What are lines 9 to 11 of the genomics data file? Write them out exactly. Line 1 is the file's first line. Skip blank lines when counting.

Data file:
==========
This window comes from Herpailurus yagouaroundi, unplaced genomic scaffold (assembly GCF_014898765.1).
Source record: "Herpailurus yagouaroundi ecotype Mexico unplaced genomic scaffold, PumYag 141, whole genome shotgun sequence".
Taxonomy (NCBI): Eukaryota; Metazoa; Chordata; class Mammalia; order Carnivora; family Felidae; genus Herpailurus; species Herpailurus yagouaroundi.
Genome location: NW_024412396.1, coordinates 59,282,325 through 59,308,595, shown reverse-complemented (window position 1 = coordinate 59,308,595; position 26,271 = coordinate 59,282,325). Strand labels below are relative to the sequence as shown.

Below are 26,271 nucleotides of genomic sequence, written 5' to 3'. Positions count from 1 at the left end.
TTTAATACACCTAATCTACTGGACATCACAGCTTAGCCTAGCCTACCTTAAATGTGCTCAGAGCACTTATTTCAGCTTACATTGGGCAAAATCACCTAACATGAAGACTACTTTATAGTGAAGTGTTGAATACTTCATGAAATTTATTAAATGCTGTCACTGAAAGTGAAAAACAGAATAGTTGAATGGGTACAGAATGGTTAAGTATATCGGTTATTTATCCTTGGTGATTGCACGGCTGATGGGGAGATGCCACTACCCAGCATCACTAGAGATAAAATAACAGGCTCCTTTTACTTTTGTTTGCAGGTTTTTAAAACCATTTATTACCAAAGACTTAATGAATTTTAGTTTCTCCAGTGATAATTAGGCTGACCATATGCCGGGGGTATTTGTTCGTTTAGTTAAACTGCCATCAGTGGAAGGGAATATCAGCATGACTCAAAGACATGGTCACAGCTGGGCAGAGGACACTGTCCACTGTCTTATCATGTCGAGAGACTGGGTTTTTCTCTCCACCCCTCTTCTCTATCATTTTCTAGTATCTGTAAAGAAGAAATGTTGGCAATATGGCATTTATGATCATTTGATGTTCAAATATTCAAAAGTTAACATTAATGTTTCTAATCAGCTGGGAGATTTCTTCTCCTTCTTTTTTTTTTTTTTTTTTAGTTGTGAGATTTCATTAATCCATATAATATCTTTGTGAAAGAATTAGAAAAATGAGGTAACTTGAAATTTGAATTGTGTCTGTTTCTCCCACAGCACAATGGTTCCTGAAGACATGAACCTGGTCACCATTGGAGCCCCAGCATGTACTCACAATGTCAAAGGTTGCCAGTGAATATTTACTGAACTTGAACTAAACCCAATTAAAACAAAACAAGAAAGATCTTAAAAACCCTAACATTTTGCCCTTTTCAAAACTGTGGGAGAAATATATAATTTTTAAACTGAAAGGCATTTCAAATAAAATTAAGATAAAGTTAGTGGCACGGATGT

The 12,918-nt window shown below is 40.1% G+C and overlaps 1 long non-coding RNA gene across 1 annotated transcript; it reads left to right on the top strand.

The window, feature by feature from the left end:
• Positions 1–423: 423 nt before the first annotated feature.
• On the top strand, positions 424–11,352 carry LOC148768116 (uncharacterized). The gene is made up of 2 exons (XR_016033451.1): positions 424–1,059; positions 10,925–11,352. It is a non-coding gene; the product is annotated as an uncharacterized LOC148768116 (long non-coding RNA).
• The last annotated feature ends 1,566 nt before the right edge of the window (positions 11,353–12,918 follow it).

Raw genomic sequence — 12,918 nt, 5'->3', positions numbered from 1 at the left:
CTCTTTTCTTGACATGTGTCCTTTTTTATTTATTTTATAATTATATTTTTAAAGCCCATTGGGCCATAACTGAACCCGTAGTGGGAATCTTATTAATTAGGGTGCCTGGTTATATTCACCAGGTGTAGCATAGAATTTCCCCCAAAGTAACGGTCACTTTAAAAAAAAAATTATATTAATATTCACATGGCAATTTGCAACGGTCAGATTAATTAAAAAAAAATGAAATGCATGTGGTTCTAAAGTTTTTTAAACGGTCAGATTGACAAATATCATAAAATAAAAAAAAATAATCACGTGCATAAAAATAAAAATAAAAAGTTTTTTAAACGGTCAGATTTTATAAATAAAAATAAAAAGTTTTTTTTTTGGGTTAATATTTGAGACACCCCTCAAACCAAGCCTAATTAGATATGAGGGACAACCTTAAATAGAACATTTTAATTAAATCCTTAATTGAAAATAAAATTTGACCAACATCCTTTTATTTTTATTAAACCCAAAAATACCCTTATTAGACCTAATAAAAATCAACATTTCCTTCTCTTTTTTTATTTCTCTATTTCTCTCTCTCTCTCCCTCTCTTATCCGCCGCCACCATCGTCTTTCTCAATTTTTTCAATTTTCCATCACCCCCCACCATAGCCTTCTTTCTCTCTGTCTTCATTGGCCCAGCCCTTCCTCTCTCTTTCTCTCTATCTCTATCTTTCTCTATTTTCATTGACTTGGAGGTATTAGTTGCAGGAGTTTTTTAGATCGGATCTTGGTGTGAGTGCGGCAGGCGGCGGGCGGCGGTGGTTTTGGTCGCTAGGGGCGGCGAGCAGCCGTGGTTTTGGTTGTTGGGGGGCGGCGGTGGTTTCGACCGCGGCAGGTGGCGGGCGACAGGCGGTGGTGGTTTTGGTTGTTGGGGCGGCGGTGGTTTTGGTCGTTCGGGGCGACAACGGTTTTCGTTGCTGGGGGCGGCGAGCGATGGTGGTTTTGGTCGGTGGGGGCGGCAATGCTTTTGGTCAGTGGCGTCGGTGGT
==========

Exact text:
• Positions 1–423: 423 nt before the first annotated feature.
• On the top strand, positions 424–11,352 carry LOC148768116 (uncharacterized). The gene is made up of 2 exons (XR_016033451.1): positions 424–1,059; positions 10,925–11,352. It is a non-coding gene; the product is annotated as an uncharacterized LOC148768116 (long non-coding RNA).
• The last annotated feature ends 1,566 nt before the right edge of the window (positions 11,353–12,918 follow it).